Sculpture Displays Full View of Yuanmingyuan Park

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CRIENGLISH.com August 17, 2007

A sculptor from Shanghai used ten years to finish a mini Yuanmingyuan Park, giving people a full view of the ancient royal garden left in ruins by the British and French invaders during the Second Opium War in 1860.

The delicate sculpturing work is now on display at the Shanghai International Gymnastic Center, Xinmin Evening News reports.

The mini imperial garden is 18 meters in length and 14 meters in width, which is 1/150 of the size of the actual park. The 2,500 rooms, 12,000 trees and 5,000 figures are made with elaborate care. The windows can open and the fountains can spray.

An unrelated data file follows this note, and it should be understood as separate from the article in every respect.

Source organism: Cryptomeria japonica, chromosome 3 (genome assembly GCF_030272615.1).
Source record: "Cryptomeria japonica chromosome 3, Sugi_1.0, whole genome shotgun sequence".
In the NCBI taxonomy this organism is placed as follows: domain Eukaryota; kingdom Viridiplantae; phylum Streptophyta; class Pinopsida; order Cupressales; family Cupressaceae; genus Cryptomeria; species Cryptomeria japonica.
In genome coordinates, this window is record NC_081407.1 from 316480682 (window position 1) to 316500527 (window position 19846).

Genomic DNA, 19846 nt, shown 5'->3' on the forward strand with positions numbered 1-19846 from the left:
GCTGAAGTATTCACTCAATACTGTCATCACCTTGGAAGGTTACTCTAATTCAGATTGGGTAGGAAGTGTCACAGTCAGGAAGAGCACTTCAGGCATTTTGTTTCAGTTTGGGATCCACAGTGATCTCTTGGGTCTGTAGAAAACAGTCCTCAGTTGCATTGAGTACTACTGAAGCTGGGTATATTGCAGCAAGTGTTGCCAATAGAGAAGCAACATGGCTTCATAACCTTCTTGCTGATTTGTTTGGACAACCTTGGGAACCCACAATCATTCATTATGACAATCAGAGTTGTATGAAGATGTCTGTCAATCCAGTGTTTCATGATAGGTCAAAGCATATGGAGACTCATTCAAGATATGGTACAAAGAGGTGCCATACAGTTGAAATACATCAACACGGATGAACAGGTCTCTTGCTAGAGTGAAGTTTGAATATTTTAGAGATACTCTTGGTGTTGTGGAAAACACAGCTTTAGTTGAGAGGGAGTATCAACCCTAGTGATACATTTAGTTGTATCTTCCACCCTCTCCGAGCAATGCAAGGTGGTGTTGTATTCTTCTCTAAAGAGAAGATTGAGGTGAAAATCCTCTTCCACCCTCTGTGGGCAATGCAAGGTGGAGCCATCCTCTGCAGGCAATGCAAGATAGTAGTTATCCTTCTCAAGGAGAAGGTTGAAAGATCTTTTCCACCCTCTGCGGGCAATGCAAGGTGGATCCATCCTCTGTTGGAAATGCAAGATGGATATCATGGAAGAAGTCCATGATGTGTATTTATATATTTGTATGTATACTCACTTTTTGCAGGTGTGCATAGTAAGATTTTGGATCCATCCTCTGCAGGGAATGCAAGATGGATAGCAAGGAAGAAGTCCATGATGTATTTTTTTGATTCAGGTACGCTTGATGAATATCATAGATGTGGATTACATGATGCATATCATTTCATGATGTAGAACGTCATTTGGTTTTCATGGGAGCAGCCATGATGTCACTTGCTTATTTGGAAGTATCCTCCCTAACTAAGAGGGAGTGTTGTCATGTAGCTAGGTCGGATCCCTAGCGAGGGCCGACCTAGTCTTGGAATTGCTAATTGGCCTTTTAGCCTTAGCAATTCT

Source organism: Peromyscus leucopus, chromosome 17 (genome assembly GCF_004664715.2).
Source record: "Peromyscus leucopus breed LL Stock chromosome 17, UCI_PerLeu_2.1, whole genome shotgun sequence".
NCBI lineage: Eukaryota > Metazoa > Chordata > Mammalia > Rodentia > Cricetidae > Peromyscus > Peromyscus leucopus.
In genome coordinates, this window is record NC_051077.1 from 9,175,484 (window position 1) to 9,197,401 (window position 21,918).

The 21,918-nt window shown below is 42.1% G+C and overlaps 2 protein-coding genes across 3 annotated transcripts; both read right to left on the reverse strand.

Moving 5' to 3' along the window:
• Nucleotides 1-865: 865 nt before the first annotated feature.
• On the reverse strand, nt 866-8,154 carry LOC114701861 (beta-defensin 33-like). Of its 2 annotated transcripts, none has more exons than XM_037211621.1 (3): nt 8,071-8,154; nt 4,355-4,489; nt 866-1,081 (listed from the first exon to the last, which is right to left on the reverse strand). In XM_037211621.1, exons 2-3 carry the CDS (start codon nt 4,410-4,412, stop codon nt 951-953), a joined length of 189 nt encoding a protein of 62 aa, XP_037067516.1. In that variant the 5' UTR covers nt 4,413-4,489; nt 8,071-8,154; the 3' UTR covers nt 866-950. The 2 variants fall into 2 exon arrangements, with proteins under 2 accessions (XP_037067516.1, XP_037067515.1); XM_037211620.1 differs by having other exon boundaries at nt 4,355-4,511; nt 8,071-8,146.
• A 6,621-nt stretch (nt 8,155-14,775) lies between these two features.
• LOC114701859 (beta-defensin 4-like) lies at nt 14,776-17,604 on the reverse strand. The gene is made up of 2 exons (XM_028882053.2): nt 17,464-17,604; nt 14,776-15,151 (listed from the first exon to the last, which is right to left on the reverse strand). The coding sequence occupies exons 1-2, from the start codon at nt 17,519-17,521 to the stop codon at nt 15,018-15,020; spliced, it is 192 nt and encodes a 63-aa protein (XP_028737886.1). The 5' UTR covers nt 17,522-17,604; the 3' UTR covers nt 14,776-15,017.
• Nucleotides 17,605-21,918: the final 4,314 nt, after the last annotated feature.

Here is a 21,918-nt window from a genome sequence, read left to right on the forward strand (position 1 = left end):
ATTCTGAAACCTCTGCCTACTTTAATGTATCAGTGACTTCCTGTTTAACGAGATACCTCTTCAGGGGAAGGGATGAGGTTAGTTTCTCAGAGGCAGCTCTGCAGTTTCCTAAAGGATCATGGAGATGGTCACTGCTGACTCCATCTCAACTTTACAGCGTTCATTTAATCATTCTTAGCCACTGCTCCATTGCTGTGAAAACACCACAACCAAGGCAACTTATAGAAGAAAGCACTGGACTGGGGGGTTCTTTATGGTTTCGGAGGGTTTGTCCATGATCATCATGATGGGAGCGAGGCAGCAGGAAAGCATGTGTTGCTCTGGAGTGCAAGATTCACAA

The project was divided into 170 pieces according to trends of the rivers when it was being constructed, sculptor Kan Xisan is quoted as saying.

He was presented with maps of the garden in 1928 by his father, and had planned the project for years. Before starting the actual sculpting work, he and his partners had spent three years doing research and traveling to ancient gardens across the country.

Yuanmingyuan Park was built during the Qing Dynasty, and functioned as both an office compound and a residence area for the emperor. Covering an area of 210 hectares with 40% water surfaces, the garden was comprised of ten small gardens.

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